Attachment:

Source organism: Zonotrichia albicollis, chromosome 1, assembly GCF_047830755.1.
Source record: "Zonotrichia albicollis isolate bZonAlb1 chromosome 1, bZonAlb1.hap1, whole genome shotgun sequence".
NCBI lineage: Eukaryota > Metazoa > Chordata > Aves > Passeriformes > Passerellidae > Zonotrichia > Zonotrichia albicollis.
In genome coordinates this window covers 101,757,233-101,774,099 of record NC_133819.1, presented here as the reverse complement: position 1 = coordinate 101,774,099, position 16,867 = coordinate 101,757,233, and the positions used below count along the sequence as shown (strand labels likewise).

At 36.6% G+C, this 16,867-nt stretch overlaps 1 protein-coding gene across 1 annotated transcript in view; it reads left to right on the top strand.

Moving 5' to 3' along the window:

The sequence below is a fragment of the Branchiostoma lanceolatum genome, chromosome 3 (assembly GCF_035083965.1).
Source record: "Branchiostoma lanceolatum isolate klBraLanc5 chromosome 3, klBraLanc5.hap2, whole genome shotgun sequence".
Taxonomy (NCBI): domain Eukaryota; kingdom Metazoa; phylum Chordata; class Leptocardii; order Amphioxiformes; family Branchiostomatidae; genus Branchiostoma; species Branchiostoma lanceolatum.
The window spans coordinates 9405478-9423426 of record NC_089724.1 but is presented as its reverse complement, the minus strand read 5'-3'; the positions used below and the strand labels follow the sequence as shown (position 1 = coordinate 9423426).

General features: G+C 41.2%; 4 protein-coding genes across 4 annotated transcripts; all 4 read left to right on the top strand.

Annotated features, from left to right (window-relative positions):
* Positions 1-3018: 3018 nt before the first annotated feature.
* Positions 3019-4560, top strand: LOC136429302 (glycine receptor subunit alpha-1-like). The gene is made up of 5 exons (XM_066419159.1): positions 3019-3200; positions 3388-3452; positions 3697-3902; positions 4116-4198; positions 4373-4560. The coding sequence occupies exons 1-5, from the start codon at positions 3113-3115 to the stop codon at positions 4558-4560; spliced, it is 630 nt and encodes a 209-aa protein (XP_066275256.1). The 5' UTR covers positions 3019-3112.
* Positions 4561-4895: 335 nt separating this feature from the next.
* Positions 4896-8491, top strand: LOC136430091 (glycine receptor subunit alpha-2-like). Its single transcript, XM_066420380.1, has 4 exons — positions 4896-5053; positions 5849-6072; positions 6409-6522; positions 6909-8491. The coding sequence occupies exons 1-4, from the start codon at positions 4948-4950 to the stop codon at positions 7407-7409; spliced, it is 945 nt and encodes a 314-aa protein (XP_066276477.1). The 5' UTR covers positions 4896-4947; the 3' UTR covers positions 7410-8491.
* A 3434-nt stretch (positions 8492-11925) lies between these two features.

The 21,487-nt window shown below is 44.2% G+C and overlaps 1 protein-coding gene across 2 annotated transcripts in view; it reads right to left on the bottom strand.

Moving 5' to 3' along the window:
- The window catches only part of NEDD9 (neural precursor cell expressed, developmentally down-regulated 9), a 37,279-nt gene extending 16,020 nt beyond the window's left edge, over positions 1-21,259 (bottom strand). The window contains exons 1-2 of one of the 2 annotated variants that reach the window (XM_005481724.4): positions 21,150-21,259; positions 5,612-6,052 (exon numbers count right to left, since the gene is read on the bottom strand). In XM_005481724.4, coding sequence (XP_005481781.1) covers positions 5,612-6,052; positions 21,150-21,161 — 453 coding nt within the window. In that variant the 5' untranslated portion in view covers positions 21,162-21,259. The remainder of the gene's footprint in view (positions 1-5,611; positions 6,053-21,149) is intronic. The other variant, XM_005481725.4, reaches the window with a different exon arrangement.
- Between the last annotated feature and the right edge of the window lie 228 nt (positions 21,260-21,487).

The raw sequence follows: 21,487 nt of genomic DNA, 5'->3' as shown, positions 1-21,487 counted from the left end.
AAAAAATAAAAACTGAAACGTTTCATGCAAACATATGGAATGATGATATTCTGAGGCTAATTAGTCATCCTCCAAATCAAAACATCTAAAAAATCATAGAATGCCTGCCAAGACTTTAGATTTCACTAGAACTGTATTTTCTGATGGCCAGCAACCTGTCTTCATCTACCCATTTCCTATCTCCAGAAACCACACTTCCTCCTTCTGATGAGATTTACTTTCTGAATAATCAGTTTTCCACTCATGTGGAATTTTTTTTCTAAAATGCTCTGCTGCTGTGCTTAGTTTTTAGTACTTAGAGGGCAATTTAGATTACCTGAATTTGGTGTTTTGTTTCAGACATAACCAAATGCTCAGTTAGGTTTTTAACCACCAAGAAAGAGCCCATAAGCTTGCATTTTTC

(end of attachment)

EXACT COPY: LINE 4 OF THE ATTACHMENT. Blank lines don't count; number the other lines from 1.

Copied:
In genome coordinates this window covers 101,757,233-101,774,099 of record NC_133819.1, presented here as the reverse complement: position 1 = coordinate 101,774,099, position 16,867 = coordinate 101,757,233, and the positions used below count along the sequence as shown (strand labels likewise).